Port Royal to get 200-foot-long fishing pier and canoe launch by April

Posted on Tuesday, December 24, 2013 at 2:06 pm

PORT ROYAL—This little town beside the Rappahannock River plans to have its own 200-foot-long fishing pier by April, said Jim Heimbach, a member of the Port Royal Town Council.

The council recently contracted with Northern Neck Marine Construction to build a fishing pier and a soft launch that will allow for putting canoes and kayaks into the river, Heimbach said. “The pier will actually be just over 200 feet,” he noted.

Northern Neck Marine “had a good proposal and were the low bidder for the project,” Heimbach noted. The company won the approval first of a committee made up of Heimbach, Bill Carpenter and Sharon Farmer.

“Construction starts as soon as permits are issued, and the paper is already submitted, and weather permits,” Heimbach said. “It should be finished by April.”

The cost will be about $55,000 for basic construction, which doesn’t include signage, electrical work and ground improvements for parking. The pier will be at the end of King Street.

All along, council members have stressed that they want this pier to be wheelchair accessible and allow for fishing from a wheelchair. Along the 184-mile long Rappahannock River, the only pier that is currently designated for wheelchair fishing is the city dock in Fredericksburg.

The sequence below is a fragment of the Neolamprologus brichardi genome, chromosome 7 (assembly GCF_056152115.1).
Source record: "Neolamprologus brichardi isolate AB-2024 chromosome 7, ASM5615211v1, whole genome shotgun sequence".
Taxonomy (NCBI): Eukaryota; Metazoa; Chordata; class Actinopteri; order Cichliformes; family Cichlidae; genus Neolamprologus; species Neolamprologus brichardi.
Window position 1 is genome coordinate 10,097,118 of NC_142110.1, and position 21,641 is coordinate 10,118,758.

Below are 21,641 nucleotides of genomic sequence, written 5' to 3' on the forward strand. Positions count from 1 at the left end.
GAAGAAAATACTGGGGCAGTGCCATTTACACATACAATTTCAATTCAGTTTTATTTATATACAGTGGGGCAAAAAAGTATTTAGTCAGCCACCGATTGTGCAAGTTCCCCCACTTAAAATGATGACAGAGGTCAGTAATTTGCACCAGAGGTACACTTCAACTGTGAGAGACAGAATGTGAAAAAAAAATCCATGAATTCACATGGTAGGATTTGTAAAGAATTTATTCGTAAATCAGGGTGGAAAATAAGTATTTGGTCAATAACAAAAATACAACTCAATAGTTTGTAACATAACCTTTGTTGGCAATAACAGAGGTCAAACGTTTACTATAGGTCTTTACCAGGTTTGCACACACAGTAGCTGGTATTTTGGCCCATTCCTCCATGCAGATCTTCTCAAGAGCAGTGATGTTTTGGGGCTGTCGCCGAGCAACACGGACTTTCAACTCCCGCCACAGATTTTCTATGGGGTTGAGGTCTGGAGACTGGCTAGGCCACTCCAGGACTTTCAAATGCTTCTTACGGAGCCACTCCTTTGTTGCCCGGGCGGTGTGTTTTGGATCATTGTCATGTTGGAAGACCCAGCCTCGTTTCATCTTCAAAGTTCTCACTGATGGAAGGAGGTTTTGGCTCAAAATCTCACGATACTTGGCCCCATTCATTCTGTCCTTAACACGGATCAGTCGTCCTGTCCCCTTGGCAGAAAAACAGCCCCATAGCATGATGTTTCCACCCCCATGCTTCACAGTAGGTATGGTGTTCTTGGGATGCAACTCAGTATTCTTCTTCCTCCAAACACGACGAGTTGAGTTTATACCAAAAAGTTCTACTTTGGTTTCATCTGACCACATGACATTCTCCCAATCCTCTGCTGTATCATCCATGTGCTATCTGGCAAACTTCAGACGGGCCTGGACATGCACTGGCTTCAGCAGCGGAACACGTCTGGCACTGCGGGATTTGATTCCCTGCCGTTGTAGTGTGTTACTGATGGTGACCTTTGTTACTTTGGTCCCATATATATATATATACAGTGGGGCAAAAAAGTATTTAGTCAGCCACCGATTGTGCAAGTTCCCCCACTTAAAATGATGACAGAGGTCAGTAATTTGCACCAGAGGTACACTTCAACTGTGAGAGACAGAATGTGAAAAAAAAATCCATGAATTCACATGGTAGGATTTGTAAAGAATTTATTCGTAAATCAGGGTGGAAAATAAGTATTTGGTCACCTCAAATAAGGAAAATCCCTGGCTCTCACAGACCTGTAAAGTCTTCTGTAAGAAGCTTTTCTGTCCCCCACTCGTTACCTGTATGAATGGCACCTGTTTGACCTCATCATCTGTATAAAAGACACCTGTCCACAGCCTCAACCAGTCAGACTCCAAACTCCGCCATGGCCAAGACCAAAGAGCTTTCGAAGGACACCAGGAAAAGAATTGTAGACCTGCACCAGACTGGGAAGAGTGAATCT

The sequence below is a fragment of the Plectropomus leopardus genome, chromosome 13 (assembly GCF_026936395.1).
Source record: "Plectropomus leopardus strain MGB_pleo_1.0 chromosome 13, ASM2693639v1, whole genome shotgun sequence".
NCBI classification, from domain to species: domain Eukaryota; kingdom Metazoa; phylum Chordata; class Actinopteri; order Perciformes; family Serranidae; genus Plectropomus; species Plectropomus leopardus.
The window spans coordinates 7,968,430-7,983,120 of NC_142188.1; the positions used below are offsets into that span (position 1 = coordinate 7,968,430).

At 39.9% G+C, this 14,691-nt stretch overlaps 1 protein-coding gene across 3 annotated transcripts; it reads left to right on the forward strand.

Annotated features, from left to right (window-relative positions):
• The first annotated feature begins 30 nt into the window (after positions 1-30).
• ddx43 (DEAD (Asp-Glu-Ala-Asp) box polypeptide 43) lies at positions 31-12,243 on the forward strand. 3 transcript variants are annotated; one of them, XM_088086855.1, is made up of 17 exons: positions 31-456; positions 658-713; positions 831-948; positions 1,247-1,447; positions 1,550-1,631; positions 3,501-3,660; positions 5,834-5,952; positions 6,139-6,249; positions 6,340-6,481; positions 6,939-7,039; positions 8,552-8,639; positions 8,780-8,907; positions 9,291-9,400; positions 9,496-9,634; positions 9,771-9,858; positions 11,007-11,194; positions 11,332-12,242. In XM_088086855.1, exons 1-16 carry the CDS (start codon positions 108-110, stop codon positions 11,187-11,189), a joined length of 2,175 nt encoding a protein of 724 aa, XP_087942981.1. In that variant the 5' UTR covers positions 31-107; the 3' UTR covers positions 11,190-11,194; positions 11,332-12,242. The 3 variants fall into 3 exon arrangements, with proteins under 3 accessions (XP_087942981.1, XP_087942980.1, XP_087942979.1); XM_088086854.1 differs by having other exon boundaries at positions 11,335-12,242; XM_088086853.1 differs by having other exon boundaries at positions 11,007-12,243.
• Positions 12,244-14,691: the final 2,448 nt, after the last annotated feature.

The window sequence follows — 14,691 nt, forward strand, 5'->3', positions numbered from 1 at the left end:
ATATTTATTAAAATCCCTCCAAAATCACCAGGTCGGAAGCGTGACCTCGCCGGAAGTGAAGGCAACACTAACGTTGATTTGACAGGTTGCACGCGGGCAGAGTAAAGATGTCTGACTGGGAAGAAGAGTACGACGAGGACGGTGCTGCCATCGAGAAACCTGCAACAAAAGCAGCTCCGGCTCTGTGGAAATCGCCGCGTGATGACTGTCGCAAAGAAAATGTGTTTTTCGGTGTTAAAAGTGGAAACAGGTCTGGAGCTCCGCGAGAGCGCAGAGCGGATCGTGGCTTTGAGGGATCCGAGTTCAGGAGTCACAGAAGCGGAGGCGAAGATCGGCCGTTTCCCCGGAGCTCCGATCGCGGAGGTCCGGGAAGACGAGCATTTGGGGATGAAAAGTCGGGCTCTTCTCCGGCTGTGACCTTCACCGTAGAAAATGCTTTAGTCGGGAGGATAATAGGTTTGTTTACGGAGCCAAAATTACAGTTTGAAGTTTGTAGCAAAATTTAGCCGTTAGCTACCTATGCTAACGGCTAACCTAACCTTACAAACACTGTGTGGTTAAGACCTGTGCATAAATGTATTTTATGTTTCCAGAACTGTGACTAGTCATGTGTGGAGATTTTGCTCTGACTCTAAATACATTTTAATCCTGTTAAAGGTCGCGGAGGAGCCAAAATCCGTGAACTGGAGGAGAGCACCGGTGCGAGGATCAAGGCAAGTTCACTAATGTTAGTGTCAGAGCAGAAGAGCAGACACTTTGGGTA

Councilors have often noted that after a day of fishing for catfish from the pier, tourists might stop in for a meal at one of Port Royal’s restaurants, meaning a pier might help the local economy.

The soft launch (boat ramp) is also for non-motorized flat-bottom boats that can be hand-carried down to the river.

The pier comes at a time when the future is looking brighter for this town of less than 200 residents. The town recently got approval from the Caroline County Board of Supervisors to extend its boundary lines to include more businesses, which means more tax revenue for the financially struggling town.

Funding for the pier and soft launch has come from several sources: the Virginia Department of Game and Inland Fisheries, Freedom to Float, National Park Service, the Baughman Family Foundation, the Community Foundation of the Rappahannock River Region, the Chesapeake Conservancy, and the Chesapeake Bay Restoration Project.

 

 

 

 

 

 

 

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